Promissory Note “Deal”: Not What Had Been, Em, Promised

Yesterday’s promissory note announcement was so complex that one might imagine that the government’s officials have been cooking up the various different elements for months. However, there is some fairly strong evidence that the additional elements (the role of NAMA and Bank of Ireland) reflect last-minute changes forced on the government by the ECB’s refusing to give any ground.

The reason I was surprised yesterday afternoon to hear of NAMA and Bank of Ireland’s involvement is that the shape of the deal that was supposed to be announced had been pretty well flagged beforehand and yet this deal was different.

What had been flagged in the moments leading up to the announcement was the IBRC were going to receive their cash payment from the promissory note but (and this is the crucial bit) rather than use it to repay ELA, they would use it to purchase a bond.  The actual announcement say them make an ELA repayment via incurring a debt to Bank of Ireland that must be repaid next year.

Why do I say the original plan was a cash payment to be used to purchase a bond? Well, for starters, there’s the IBRC’s own annual report, released yesterday morning but presumably sent to press a few days beforehand. On page 168, it describes the proposed arrangement as follows:

Following an outline request, made on behalf of the Minister for Finance, the Bank is in discussions with the Department of Finance and the NTMA regarding a settlement proposal to utilise the funds due from the next instalment under the promissory notes on 2 April 2012 to acquire an Irish Government bond with an equivalent value.

“Utilise the funds … to acquire a bond” can’t really mean anything other than receiving a cash payment and using it to buy a bond rather than pay off ELA.

Then we had Governor Honohan’s appearance at the Oireachtas Finance committee on Tuesday. Honohan was given a number of chances to describe the deal in the offing and in each case chose to describe it as a cash payment that would then be used to buy a bond.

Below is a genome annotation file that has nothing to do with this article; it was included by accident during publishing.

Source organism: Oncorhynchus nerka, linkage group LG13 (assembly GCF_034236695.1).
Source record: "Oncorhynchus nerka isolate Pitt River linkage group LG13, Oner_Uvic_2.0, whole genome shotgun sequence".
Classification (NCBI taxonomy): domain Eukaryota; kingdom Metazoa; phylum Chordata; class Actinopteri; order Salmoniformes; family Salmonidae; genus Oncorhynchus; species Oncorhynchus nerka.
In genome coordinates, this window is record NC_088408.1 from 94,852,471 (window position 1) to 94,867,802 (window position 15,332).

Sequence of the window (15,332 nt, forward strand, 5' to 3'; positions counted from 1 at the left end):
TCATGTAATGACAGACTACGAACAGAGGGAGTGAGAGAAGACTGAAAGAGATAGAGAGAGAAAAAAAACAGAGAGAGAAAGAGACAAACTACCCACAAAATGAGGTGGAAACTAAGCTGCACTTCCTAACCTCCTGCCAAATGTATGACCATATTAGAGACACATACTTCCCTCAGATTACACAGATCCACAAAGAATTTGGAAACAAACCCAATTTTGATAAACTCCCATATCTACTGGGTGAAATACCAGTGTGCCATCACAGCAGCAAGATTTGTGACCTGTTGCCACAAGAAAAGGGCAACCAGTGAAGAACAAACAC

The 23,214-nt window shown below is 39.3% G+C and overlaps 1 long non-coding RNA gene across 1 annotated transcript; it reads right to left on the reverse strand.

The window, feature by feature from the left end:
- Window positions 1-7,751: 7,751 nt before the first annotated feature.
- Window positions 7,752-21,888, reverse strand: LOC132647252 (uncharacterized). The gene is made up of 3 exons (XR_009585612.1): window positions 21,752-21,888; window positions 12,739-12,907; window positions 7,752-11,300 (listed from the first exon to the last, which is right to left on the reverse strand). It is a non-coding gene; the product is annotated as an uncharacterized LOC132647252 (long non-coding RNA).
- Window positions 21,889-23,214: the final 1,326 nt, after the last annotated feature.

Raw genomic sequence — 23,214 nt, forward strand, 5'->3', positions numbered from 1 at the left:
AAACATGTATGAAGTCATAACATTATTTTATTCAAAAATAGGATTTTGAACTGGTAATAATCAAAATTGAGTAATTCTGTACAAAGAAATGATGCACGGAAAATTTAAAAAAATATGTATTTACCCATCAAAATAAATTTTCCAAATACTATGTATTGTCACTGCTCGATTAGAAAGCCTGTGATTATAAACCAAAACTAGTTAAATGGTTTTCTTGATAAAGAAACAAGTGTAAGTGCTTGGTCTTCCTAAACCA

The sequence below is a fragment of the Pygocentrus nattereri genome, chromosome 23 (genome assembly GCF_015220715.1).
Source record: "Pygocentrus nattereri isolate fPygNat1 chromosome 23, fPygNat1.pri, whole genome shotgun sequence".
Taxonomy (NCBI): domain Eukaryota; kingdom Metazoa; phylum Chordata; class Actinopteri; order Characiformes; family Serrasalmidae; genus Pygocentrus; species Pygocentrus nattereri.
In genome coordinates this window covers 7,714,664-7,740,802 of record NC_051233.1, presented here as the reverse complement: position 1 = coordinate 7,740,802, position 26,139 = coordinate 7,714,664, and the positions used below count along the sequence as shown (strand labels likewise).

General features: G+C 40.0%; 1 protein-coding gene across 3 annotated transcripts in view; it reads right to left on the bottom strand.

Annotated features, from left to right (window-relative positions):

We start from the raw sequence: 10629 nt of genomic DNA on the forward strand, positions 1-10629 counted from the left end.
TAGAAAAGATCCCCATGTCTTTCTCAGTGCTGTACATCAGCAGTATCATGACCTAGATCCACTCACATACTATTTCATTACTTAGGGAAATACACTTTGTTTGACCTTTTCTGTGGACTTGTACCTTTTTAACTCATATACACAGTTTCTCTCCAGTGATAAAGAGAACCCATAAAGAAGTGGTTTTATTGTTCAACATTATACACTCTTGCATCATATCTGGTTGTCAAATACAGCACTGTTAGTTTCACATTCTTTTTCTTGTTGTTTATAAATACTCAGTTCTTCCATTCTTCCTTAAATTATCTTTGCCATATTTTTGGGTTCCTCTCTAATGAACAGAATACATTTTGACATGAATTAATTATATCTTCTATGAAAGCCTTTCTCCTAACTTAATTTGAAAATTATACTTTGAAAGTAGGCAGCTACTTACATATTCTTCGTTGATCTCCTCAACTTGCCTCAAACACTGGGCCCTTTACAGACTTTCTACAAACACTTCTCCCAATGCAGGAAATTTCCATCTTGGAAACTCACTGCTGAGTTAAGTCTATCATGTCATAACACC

For example, here’s an excerpt from Deputy Michael McGrath’s questions

Deputy Michael McGrath: In the course of public disclosure, originally made early last week, of the shape of the deal on this month’s payment, it was stated the cash payment would be made by the State to Anglo Irish Bank but that in return the bank would buy an Irish Government bond.

Here’s the portion of Honohan’s answer relating to the cash payment.

Professor Patrick Honohan: With regard to cash payments, the detail is still not absolutely final. Assuming this arrangement works out, when it is complete – even if it takes a few more days – any cash payment would circle back. There will be no net cash outlay and any cash payment made by the Exchequer would come back.

Here’s Honohan replying to Deputy Pearse Doherty

Professor Patrick Honohan: That speaks to the issue of cash payment. A cash payment which is immediately extinguished by another transaction is still a cash payment which is valuable for communicating to markets that the Government does make its payments, even if the total effect of the transaction is to extinguish that cash payment and have the cash come right back to the Government in a prompt manner. I hope there is no tendency to get terribly excited about a cash payment which is rapidly extinguished.

Finally, when asked about Deputy Stephen Donnelly about IBRC’s cash needs, the Governor replied

Professor Patrick Honohan: The question I noted in particular related to how much cash IBRC needs. In fact, the objective of the plan is to eliminate the cash need by postponing it.

However, in actual fact, under the current plan the IBRC has a €3.1 billion cash need that it is honouring by means of a complex chain of transactions in which it borrows from NAMA and Bank of Ireland. There is no sense in which the IBRC’s cash needs have been postponed.

I can only assume that the “assuming this arrangement works out” element of Honohan’s reply to Michael McGrath didn’t actually work out. And the likely reason for this failure was that the ECB insisted, as it appears they had all along, that a €3.1 billion ELA repayment be made, something which required a cash payment.  That this cash has been temporarily sourced from NAMA and then Bank of Ireland doesn’t at all change the fact that this deal is not what had been flagged and does not have nearly the benefits of that deal.

Optimistic ministerial talk of “movement from the European authorities” seems highly misplaced.  (If the original proposal had gone through, there would have been some grounds for such a statement.) More accurate, I think, were junior minister Brian Hayes’s comments on Today FM to the effect that negotiating with the ECB was negotiating with bankers and you couldn’t get far with that, and that future negotiations needed to be with European politicians.